President Reagan has pardoned Eugenio Martinez, one of those arrested inside the Watergate office building in the June 17, 1972, burglary of Democratic National Committee headquarters.

Administration officials said Reagan signed the pardon on Wednesday.

Martinez is only the second person to be pardoned in the Watergate scandal. The other was former president Richard M. Nixon, who was never charged with a crime but resigned on Aug. 9, 1974, and was pardoned by his successor, President Ford.

Martinez, 60, was sentenced to one to four years in prison for his role in the burglary that touched off the Watergate scandal. He pleaded guilty to conspiracy, burglary and wiretapping counts, and served 15 months at a minimum-security prison in Florida before being paroled in January, 1974. A pardon would clear his name and allow him to vote.

Martinez, who now works at a Miami car dealership, told ABC last night that the pardon "is the end of an era, of a chapter in my life . . . . After today, it will be over."

Saying that he feels that he was merely following the orders of his government, Martinez said that nonetheless he now will "be more than happy to give a better name to my children and my grandchildren."

Martinez also was convicted of conspiracy for his role in the Sept. 3, 1971, break-in at the office of Dr. Lewis Fielding, the psychiatrist of Pentagon Papers defendant Daniel Ellsberg. But that conviction was reversed on appeal.

Daniel E. Schultz, a lawyer here who says he sought pardons for the four Miami Cubans arrested in the Watergate break-in, said last night that the pardon requests had lain dormant at the Justice Department for several years. Schultz said he had not been told of Reagan's decision and did not know why Martinez' pardon had been approved now.

The White House could offer no further explanation last night. It was announced yesterday, however, that Reagan will make an appearance next Friday before a Cuban-American group in Miami. Reagan's strong stand against communism in Central America in general and against Cuban President Fidel Castro in particular has long made him a popular figure among the Cubans in Miami.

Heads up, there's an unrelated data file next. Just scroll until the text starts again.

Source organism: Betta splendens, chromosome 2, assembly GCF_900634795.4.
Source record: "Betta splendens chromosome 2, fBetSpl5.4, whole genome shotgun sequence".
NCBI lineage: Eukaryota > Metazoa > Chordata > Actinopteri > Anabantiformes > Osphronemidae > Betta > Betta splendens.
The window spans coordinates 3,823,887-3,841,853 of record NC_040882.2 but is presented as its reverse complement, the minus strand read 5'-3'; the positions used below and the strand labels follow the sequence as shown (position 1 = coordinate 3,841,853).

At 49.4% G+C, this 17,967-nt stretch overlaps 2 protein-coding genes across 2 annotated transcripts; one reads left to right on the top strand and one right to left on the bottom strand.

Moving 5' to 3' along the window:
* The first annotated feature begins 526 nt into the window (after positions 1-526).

Reagan has been courting Hispanics as part of an effort to lay the groundwork for a possible 1984 reelection campaign.

Before the Watergate break-in, Martinez had long been active in CIA-sponsored covert efforts to overthrow the Castro regime. He maintained throughout the Watergate and Ellsberg break-in cases that he believed he was engaged in legitimate national security operations.

"There was absolutely no question that the Miami Cubans had been hoodwinked and had good reason to believe" they were engaged in legitimate intelligence activities, said Schultz, who said he based the pardon requests on this point and on Martinez' long service to the government in a "covert capacity."

"It was never in my mind to do any wrongdoing," Martinez told U.S. District Court Judge Gerhard A. Gesell at a 1974 sentencing hearing in the Ellsberg case.

There was no word from the administration last night about possible pardons for the other three Cubans arrested at the Democratic National Committee headquarters--Bernard L. Barker, Virgilio Gonzalez and Frank Sturgis.

In 1977, President Carter commuted the sentence of G. Gordon Liddy, the mastermind of the break-in, enabling him to be released from prison after serving four years and four months.

Schultz said he first filed a pardon request for Martinez while Nixon was still in office and resubmitted it in the Ford administration. After Martinez' conviction in the Ellsberg case was reversed on appeal, the pardon request was resubmitted again, he said.

There were seven original defendants in the Watergate break-in case. The others were James McCord Jr. and E. Howard Hunt Jr.